the oceans are noisy – the world`s commercial shipping fleet has doubled in size since 1965. the acoustic range of whales has decreased by 9 tenths. mass dolphin suicides abound. intense industrial sounds splinter through marine mammals` primary sense. at source propeller driven ships emit continuous noise of 150-195 decibels (dB). at a distance of 6 feet a pneumatic drill is 95dB. sound travels further and takes longer to degrade in water than in air. global capitalism requires sea-freight – more than 90 percent of global commerce depends on it.
undersea seismic surveys for oil and gas exploration are conducted by firing high velocity airguns which produce 259dB sounds at source and are fired every 10 seconds for weeks or months at a time. military sonar routinely produces sound fields of 235dB while commercial fishing produces fields of 210dB. dolphins wash up on shore by the dozen with blood haemorrhaging from their ears after military sonar exercises.
as noise becomes more widespread marine animals are being forced from their breeding areas. there is evidence some are being driven deaf – no longer able to negoitate a space defined by sound, not sight.
the 1982 UN convention on the law of the sea requires states to “prevent, reduce and control pollution of the marine environment from any source”. however despite this principle being established under international law, it can only be established by individual states so long as they do not interfere with uses other states make of the sea (e.g. navigational rights). The IFAW (International Fund for Animal Welfare) and other organisations have taken the US navy to court over the use of military sonar, winning an injunction in February 2008 against the use of low frequency active sonar in various areas of critical habitat around the world. at the time of writing the Bush Administration is attempting to overturn protection for marine animals from mid frequency active sonar (a ruling made in a California federal court in January 2008). a decision is pending from the US supreme court on whether the case will be opened to review. In Europe the EU Marine Strategy Directive (adopted in May 2008) now recognises noise as a form of pollution subject to the same levels of regulation as other (chemical) pollutants.
the world is always ending. sometimes it just ends quicker.
the US is currently holding 26000 people without trial reprieve reports, in a global network of outsourced captivity and torture that takes in or has used kenya, somalia, djibouti, albania, poland, thailand and 17 ships, 15 of which have operated around diego garcia, a UK colonial possession whose population was expelled in 1973 and which is now used as a military base. the UK government has admitted it has lied over the use of diego garcia as a site of prison/torture flights. next week it will try to push through legislation that will allow it to imprison people without trial for 42 days (that’s here, in plain sight, not hidden somewhere on the open sea). the BBC are currently reporting that enough concessions could be made to allow the legislation to pass. the political establishment rarely looks outside itself for answers. think of it as the left and right brain pan having an argument. this goes some way to explaining why anyone would think any amount of concessions would make 42 days of detention without trial acceptable. schizophrenic logic or the institutionalised believing their own terrifying bullshit depending on your choice of metaphor. its the same logic that allows systematic imprisonment and assault of people fleeing war.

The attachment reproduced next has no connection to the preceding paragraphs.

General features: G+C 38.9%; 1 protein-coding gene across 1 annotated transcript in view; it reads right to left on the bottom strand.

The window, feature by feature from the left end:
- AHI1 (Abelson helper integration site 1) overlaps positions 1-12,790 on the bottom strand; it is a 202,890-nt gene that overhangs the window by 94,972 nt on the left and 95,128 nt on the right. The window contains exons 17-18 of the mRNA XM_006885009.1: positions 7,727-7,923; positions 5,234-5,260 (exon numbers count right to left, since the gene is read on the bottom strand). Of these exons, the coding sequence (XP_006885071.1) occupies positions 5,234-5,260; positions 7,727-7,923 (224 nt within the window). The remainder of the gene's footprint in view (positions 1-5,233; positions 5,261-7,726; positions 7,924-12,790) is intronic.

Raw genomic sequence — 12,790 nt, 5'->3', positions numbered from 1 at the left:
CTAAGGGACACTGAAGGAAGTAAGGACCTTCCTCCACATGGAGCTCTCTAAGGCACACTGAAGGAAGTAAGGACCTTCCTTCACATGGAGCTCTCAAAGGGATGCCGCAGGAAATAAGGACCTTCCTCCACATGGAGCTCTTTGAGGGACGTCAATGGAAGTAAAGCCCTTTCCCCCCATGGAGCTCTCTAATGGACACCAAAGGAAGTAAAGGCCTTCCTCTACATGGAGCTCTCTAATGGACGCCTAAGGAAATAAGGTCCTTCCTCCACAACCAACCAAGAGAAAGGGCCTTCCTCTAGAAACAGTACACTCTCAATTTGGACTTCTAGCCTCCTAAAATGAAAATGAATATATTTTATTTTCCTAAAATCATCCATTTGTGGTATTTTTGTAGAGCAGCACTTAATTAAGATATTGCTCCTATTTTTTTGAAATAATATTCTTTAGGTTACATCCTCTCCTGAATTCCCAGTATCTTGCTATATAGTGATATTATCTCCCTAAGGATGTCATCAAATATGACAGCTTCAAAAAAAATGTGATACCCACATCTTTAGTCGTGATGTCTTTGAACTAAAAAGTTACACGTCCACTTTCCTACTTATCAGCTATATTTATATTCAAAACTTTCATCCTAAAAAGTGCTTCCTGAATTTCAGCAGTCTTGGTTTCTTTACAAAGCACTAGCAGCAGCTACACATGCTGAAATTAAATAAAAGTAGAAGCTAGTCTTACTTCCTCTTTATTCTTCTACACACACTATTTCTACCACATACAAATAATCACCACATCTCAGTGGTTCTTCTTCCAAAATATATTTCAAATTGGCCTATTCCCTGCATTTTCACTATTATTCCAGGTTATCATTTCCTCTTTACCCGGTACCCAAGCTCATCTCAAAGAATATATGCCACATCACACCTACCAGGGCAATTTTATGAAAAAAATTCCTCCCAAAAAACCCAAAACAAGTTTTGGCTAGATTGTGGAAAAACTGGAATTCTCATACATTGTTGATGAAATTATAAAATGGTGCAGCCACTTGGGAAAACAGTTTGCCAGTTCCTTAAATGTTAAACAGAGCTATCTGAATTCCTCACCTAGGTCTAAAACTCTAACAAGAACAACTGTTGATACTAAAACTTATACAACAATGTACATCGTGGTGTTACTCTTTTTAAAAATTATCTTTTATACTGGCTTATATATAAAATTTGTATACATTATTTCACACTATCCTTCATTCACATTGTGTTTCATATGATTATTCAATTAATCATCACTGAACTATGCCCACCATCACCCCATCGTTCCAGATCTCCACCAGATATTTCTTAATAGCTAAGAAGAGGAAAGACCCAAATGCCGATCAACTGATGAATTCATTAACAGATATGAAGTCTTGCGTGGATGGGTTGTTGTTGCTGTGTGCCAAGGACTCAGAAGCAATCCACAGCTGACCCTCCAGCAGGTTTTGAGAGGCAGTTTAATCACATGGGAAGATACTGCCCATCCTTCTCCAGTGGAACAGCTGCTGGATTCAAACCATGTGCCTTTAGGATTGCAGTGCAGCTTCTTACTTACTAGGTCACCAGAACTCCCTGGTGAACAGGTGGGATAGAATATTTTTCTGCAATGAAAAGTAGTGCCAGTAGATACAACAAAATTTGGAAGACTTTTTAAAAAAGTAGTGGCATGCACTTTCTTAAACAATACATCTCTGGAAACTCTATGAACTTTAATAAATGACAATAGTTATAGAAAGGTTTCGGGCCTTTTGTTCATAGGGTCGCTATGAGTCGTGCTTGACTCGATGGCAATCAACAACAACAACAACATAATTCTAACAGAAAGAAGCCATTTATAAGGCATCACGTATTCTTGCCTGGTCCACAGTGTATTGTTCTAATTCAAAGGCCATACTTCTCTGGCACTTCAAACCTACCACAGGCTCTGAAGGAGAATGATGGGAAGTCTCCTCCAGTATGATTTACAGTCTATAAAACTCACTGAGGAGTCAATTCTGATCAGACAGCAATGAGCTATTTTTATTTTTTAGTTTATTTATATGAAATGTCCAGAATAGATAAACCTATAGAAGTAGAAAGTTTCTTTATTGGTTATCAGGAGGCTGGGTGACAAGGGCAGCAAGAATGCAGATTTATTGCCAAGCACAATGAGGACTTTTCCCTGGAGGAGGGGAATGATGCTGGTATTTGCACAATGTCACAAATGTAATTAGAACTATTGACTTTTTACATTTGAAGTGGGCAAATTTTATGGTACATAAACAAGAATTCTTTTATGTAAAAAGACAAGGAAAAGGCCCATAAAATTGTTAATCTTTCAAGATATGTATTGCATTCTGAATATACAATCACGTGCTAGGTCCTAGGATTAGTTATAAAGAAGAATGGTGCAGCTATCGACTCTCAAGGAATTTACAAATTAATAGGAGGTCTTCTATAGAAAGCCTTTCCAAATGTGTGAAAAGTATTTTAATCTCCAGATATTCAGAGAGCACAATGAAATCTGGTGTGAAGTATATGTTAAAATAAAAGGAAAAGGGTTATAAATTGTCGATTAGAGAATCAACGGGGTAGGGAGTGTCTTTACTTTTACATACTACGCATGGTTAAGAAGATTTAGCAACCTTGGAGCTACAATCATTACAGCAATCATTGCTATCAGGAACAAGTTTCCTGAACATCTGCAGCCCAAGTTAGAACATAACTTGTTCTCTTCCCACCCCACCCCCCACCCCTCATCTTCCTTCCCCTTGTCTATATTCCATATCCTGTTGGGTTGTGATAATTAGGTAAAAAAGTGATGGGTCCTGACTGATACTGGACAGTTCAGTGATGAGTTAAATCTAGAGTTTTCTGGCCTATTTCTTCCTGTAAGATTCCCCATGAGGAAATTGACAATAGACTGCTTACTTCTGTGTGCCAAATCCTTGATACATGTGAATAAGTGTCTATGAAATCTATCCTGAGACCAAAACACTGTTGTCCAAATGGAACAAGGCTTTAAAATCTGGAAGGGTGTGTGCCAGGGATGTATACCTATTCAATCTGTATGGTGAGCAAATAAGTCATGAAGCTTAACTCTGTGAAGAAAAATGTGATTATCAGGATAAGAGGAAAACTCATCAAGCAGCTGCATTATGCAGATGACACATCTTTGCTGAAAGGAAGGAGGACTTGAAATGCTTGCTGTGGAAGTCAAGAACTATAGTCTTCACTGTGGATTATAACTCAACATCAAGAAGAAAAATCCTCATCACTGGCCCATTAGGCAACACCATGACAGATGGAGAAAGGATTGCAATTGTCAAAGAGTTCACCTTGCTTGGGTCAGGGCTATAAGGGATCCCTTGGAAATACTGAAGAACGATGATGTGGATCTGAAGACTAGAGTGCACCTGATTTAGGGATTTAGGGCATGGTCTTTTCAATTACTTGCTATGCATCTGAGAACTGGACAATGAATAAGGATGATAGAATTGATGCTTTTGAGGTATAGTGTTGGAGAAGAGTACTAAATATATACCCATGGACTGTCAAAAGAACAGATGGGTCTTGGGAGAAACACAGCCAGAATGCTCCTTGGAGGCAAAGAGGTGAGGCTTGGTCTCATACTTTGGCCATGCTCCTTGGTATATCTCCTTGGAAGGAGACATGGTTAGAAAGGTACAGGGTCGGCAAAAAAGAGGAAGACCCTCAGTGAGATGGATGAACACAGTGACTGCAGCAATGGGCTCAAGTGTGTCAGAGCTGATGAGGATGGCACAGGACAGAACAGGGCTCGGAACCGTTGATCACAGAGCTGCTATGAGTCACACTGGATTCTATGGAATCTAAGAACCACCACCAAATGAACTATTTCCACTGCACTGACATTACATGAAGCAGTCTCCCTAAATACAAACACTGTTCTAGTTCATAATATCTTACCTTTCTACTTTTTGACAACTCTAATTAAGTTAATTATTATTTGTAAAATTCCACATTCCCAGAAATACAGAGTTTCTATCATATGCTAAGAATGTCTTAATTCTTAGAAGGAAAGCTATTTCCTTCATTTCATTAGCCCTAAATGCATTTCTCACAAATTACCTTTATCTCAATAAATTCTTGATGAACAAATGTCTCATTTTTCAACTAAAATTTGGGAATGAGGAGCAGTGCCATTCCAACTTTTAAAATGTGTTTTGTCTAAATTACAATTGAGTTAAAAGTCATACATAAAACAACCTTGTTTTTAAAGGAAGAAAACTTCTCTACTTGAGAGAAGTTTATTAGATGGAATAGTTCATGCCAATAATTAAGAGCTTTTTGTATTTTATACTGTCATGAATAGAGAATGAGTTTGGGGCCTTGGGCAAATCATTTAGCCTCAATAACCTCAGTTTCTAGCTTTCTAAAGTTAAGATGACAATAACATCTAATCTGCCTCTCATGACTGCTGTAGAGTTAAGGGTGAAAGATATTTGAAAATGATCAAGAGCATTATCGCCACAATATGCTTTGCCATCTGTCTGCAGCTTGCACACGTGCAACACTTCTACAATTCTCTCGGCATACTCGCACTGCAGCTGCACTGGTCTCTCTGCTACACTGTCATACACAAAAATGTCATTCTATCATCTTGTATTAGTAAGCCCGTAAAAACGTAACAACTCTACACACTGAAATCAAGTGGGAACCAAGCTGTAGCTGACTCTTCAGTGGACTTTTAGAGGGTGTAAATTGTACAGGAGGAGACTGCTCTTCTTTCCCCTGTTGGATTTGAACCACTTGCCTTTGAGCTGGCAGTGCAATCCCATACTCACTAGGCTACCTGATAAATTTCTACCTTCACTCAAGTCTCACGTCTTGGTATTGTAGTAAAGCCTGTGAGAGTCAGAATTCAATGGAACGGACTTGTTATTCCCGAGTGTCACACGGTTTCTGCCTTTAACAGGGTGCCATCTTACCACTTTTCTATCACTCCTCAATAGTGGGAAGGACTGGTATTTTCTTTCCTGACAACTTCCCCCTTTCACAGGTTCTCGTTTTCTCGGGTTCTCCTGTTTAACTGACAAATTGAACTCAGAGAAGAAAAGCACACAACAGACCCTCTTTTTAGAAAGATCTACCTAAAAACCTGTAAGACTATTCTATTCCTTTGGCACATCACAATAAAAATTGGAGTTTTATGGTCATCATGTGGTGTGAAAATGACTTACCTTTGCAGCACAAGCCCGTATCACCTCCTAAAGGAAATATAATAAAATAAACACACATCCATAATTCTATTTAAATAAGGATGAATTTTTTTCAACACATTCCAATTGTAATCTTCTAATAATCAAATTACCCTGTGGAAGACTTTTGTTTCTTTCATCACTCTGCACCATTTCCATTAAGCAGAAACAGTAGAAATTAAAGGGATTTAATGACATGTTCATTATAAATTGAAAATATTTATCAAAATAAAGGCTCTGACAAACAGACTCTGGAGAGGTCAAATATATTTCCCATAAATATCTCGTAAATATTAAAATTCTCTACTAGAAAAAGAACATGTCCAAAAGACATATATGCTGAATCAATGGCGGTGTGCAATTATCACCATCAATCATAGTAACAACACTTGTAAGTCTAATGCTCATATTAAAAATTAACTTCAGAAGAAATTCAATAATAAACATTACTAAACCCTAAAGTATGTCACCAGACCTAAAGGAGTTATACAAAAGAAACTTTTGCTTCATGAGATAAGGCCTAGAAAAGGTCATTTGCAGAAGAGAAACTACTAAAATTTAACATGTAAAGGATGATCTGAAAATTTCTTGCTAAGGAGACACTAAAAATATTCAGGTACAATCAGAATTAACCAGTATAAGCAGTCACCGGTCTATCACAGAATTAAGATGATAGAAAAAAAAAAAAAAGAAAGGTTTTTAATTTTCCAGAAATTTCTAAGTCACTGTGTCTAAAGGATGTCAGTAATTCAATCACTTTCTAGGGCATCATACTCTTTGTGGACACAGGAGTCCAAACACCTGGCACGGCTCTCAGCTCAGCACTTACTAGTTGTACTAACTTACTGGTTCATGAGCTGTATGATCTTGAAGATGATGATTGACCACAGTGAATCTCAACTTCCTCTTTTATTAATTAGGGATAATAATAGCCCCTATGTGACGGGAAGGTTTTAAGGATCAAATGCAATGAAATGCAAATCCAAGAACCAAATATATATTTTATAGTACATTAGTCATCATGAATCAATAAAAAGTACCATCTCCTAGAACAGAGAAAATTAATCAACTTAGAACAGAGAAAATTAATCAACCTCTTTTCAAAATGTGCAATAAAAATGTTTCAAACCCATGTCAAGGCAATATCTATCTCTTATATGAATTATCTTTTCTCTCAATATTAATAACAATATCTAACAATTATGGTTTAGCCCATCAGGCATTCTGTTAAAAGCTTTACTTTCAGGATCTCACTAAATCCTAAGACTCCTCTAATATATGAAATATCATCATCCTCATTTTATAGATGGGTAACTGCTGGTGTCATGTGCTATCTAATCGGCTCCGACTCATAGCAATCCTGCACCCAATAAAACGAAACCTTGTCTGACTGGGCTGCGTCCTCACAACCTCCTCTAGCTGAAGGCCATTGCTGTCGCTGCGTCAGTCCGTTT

the press release of the bug’s new record quotes Gibson’s Neuromancer and goes on to tell us we’re living in “end times indeed. Best start building the Marcus Garvey tug now.” although it doesn’t mention how the beast is manifesting itself. how do we feel about using (a vague sense of undirected and culturally divorced) apocalypse as a marketing strategy? is this really OK?
bear in mind that this reflects on the intentions of the publicists rather than the artists (although it’s bound to reflect on its reception as a cultural object).
but enough beating around the bush. the sound is STRONG>>>.
In glacial-paced Taiwanese cinema news – RIP Edward Yang who died on June 29th aged 49. He was probably best known in the anglophone academy through Frederic Jameson’s chapter on his film The Terrorizer (1986). An obituary by Steven Shaviro can be found here.
The king is dead, long live the king. What better way to start a new reign than a Diana concert – establishing a(nother) perpetual 10 year nostalgia loop. “Today we celebrate her rebirth”. Even the stars have to make way for the moon. Prince William claps in double time. Gordon Brown as avatar landlord of a maternal national body. Meanwhile apocalyptic weather betrays the new king’s inability to maintain ecological balance (now understood in scientific rather than relgiious terms).
puffy at Sunday’s Diana concert
Further north Sami folksong (call it joik) from here. This is a marriage song in kildin.
In the week Jean Baudrillard and Bad News Brown died, something overlapped itself into sharper relief like a venn sandwich: new century apocalypse (again) – versioned to infinity. Thread was cutting leeks in the kitchen when she got a warm flash back to the way the low sun reflected off the curved windows of city peaks and down past victorian shopfronts into shadow. The image left her head through the left nostril and floated to the floor, tracing a melancholy residue on the chopping board. The radio, whose broken ariel had been replaced with a tea spoon, was playing end-times music. It distracted her as she washed the brocolli and she dropped half of it into the sink. The cat scratched at the window and Thread pulled the plug. The cloudy water ran out with a muted (h)sssssh.